Parents from lower-income families less likely to describe home tap water as safe

Parents from lower-income families less likely to describe home tap water as safe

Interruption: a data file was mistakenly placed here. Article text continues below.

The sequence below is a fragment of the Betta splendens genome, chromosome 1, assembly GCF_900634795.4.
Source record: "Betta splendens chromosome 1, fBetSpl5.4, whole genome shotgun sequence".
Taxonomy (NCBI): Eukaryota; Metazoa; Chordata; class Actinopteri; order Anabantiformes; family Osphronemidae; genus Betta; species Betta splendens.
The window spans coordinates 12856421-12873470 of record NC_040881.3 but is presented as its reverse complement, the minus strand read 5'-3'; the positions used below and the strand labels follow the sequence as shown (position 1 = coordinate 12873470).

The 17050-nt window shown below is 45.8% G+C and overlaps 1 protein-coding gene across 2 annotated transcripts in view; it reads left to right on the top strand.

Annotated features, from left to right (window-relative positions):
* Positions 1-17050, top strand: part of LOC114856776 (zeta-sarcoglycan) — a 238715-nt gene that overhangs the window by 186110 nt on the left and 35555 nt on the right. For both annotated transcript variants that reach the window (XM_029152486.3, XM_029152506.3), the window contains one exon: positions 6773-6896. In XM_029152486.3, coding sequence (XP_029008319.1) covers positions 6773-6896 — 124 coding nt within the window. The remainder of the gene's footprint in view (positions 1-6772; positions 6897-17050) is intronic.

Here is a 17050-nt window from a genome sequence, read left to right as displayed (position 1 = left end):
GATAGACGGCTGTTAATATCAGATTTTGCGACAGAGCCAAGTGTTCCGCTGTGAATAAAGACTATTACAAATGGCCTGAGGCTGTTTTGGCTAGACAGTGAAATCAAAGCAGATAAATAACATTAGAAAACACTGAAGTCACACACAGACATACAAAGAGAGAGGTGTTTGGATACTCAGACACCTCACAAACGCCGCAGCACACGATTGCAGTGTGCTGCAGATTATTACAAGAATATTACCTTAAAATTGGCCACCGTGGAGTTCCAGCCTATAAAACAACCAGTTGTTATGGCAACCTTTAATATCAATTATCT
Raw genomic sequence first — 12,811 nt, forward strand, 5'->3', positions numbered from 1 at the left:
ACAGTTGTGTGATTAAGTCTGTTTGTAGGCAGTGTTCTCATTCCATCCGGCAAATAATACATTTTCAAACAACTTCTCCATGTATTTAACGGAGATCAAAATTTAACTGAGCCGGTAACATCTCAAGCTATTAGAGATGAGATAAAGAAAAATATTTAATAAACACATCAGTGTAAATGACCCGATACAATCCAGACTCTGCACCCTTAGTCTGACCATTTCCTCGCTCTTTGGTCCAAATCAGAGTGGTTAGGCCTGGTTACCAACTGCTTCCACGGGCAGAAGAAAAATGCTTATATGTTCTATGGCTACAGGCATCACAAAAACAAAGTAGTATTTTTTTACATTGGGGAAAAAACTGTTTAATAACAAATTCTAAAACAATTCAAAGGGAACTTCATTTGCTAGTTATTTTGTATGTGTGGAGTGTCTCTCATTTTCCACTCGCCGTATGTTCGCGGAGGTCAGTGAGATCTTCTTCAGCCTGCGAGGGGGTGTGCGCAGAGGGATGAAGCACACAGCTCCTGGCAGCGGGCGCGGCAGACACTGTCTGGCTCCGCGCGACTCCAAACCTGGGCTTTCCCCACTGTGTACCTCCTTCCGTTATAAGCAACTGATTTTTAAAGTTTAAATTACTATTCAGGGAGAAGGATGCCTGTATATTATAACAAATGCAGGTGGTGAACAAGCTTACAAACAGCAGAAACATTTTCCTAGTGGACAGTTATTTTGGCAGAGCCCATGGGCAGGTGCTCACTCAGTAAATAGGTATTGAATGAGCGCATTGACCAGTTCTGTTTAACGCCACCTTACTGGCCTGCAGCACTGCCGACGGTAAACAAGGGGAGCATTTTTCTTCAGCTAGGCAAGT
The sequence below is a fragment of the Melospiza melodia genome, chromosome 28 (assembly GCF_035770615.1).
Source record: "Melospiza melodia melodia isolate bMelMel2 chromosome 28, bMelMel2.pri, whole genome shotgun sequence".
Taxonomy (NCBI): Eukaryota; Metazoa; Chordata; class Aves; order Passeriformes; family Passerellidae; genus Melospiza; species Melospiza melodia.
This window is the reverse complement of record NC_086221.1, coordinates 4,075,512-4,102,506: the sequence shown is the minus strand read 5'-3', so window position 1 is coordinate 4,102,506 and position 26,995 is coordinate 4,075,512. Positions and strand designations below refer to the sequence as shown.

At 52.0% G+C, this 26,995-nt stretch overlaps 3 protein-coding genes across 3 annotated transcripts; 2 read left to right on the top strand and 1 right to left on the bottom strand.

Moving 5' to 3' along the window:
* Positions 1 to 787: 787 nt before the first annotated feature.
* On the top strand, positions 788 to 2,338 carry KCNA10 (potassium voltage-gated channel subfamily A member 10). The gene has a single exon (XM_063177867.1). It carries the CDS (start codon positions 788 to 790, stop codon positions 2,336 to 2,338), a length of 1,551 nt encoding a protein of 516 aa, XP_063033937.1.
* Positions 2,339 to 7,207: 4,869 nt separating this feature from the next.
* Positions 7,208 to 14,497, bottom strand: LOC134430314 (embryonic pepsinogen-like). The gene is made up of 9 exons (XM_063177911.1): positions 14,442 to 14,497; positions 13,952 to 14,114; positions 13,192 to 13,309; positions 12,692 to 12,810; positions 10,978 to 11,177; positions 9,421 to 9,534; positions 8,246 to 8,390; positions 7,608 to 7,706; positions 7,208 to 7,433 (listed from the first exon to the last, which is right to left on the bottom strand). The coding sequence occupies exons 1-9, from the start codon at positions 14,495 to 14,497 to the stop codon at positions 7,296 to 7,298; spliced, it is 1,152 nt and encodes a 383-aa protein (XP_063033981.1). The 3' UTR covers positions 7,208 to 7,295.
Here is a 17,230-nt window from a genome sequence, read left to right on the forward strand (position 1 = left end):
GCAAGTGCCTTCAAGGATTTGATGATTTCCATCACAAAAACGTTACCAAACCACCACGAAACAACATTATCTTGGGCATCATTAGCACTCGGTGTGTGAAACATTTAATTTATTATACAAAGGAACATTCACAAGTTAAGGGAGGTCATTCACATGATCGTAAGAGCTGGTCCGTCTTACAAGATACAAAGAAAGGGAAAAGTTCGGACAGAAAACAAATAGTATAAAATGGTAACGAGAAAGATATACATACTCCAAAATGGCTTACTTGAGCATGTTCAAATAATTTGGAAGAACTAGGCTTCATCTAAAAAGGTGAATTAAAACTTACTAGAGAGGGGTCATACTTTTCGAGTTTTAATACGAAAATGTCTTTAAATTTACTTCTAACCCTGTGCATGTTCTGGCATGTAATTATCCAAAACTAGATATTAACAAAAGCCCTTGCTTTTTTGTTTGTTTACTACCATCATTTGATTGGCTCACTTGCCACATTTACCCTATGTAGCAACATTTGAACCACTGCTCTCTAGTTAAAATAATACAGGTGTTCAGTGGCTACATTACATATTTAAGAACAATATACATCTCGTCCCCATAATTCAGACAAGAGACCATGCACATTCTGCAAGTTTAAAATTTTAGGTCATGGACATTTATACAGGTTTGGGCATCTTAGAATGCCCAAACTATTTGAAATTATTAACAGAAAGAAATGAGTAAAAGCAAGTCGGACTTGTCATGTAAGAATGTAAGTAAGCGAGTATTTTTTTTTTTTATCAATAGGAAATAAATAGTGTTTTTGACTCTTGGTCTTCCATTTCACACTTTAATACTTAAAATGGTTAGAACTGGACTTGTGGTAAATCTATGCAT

Parents from lower-income families are less likely to describe their home tap water as safe, say their water has been tested or feel confident in the quality of drinking fountain water at their child's school compared with higher income peers, a new national poll suggests. Two-thirds of parents from households earning over $100,000 report that both home tap water and school drinking fountains are safe for their child to drink, compared to only half of those earning under $50,000 per year, according to the C.S. Mott Children's Hospital National Poll on Children's Health at the University of Michigan. The nationally-representative report is based on responses from 1,940 parents who had at least one child age 2-18 years. Water plays a vital role in children's health and development, Unfortunately, not all U.S. children have access to safe drinking water. Only three quarters of parents polled said their home tap water is safe to drink, with substantial differences by household income. Disparities in access to safe drinking water for children is a significant public health issue that warrants attention." Sarah Clark, M.P.H, Mott Poll co-director Overall, three in four parents say their home tap water is safe for their child to drink, but another 13% say their tap water is not safe and 11% are unsure. This feedback was consistent regardless of whether the home water source was a city water system, a rural water system or well water. Sixteen percent of parents say they would know if their water is unsafe by its taste and smell. This is incorrect, says Clark, noting that some contaminants, such as lead, have no taste or color or odor. Parents may also judge water discolored by iron as unsafe, when this is an aesthetic issue rather than a sign of unsafe water. "There is no substitute for testing water for safety," Clark says. One third of parents also believe the city or county would notify them if there was a problem with their home water supply. "Parents may not know how their city or county communicates the results of water testing," Clark says. "Rather than assume, parents should seek out water safety information through their local government website or their community's water treatment plant." Higher-income parents were substantially more likely than those from lower-income households to say their home tap water has been tested and is safe (80% versus 62%.) Clark points to several potential factors, including that lower-priced housing may have old water lines and plumbing, and because poorer communities may have limited funding for water system upgrades. State and federal regulations establish specific requirements for water testing, but in many cases, parents may not have thought to look for this information, Clark says. Even when parents seek out information about water safety, parents may not know where test results are posted or may not understand the technical language used in water testing reports. Related Stories



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